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South Asia

India Extends $500 Million Line of Credit To Help Sri Lanka Purchase Fuel

Sri Lanka is currently facing a severe foreign exchange shortage with falling reserves. This has led to the currency losing value, making imports costly.

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Colombo: India on Tuesday announced a $500 million credit line to help Sri Lanka purchase petroleum products as the island nation struggles with a massive fuel and energy crisis.

The Indian High Commission here said external affairs minister S. Jaishankar has agreed to offer critical support and the $500 million credit line in a letter to Sri Lankan foreign minister G.L. Peiris.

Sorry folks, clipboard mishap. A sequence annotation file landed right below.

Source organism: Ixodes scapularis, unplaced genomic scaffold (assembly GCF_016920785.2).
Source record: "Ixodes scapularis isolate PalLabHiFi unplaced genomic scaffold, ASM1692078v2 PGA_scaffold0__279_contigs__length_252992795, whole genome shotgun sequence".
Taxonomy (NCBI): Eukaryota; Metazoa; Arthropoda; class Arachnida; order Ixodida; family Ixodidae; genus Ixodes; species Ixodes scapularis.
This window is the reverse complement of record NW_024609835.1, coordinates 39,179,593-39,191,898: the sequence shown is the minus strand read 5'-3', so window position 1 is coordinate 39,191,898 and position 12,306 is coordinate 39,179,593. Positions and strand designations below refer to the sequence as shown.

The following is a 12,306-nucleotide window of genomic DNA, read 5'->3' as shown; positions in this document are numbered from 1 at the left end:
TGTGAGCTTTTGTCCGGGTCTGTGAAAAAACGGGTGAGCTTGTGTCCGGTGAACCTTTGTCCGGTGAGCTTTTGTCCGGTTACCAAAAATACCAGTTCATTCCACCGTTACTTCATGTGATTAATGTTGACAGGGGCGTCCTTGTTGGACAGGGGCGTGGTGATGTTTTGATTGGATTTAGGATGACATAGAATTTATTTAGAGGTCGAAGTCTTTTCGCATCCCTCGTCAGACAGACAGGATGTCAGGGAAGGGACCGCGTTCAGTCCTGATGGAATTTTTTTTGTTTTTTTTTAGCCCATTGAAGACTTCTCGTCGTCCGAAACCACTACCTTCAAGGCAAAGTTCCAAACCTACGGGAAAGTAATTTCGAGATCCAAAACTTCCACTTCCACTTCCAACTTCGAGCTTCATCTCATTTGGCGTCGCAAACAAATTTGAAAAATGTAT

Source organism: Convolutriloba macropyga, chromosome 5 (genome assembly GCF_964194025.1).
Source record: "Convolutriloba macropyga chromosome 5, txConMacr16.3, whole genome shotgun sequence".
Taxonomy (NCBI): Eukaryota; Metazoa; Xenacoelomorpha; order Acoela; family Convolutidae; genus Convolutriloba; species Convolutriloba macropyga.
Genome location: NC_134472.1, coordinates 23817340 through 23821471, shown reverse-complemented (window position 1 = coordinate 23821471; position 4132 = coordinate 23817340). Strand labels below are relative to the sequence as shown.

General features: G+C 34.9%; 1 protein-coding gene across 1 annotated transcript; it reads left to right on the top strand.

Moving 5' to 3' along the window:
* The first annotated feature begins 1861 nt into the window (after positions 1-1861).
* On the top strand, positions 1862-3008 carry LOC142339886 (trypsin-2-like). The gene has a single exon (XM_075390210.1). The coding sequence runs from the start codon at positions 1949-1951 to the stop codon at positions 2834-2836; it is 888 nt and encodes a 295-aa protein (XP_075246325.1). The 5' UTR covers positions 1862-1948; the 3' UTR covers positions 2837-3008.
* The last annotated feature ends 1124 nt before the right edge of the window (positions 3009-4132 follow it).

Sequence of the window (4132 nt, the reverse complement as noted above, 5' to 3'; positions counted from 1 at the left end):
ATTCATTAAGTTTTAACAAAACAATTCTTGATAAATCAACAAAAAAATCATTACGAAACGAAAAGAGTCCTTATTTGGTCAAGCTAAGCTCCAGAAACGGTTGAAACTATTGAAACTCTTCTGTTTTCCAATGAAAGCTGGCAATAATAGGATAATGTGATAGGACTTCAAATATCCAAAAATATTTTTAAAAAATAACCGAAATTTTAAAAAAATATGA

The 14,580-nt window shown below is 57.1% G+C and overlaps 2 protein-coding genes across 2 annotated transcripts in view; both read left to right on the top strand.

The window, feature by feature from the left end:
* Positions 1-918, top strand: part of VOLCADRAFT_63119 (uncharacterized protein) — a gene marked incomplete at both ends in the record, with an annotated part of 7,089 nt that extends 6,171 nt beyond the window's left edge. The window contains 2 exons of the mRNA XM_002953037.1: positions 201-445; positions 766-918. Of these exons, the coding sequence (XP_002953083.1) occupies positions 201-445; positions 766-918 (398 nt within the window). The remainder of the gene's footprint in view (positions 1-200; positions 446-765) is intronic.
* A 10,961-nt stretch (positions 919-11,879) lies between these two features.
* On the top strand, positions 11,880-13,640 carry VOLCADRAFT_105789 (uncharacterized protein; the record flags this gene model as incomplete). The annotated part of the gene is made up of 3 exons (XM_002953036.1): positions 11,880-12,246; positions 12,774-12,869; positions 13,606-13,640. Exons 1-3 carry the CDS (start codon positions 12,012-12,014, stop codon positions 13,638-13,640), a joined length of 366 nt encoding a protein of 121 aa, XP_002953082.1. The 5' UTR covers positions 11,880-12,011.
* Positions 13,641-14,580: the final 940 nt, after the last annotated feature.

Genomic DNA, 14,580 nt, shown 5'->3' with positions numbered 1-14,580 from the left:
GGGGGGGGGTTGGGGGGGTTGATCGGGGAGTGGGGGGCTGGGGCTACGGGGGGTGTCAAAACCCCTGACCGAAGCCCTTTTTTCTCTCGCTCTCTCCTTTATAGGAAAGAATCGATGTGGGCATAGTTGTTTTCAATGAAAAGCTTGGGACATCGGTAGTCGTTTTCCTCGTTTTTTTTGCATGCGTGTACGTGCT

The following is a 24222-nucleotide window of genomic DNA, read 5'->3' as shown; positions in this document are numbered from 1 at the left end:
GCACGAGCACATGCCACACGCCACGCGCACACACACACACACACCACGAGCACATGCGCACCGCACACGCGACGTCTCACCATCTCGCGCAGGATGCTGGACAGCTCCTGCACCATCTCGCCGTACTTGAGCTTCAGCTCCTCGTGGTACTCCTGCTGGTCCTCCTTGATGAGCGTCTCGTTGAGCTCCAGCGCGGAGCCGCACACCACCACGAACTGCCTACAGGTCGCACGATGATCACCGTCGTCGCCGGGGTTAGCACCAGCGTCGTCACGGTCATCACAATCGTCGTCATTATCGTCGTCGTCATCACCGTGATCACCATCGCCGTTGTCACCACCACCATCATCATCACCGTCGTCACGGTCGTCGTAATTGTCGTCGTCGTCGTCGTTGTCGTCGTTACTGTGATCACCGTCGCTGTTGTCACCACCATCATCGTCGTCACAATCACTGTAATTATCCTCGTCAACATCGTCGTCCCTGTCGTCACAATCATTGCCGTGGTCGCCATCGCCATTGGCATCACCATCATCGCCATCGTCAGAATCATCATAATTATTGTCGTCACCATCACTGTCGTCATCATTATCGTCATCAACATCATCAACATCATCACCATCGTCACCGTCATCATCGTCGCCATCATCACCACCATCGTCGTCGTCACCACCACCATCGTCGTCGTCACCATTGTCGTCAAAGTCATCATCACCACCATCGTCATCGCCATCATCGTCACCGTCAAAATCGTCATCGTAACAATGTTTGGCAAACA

Sri Lanka is currently facing a severe foreign exchange shortage with falling reserves. This has led to the currency losing value, making imports costly.

The country is grappling with a shortage of almost all essentials, including fuel.

The state power utilities are unable to run turbines and power cuts are imposed at peak hours.

Power minister Gamini Lokuge was supposed to hold talks with the Indian Oil Corporation (IOC) on Tuesday as part of a desperate measure to tide over the crisis.

However, those talks are said to have fallen through.

“The IOC said they are unable to supply fuel to Ceylon Electricity Board (CEB) because they do not have extra supply,” Lokuge said.

The CEB Engineers’ Union on Tuesday said the island is expected to endure power cuts up to 4 hours daily.

Meanwhile, the state fuel entity has stopped oil supplies as the electricity board has large unpaid bills. The only refinery was recently shut as it was unable to pay dollars for crude imports.

Early this week, the Indian government announced a billion dollar assistance package in addition to other balance of payment support to Sri Lanka.

The billion dollar loan credit facility is to be used to avert a food crisis while allowing for the import of items and medicines.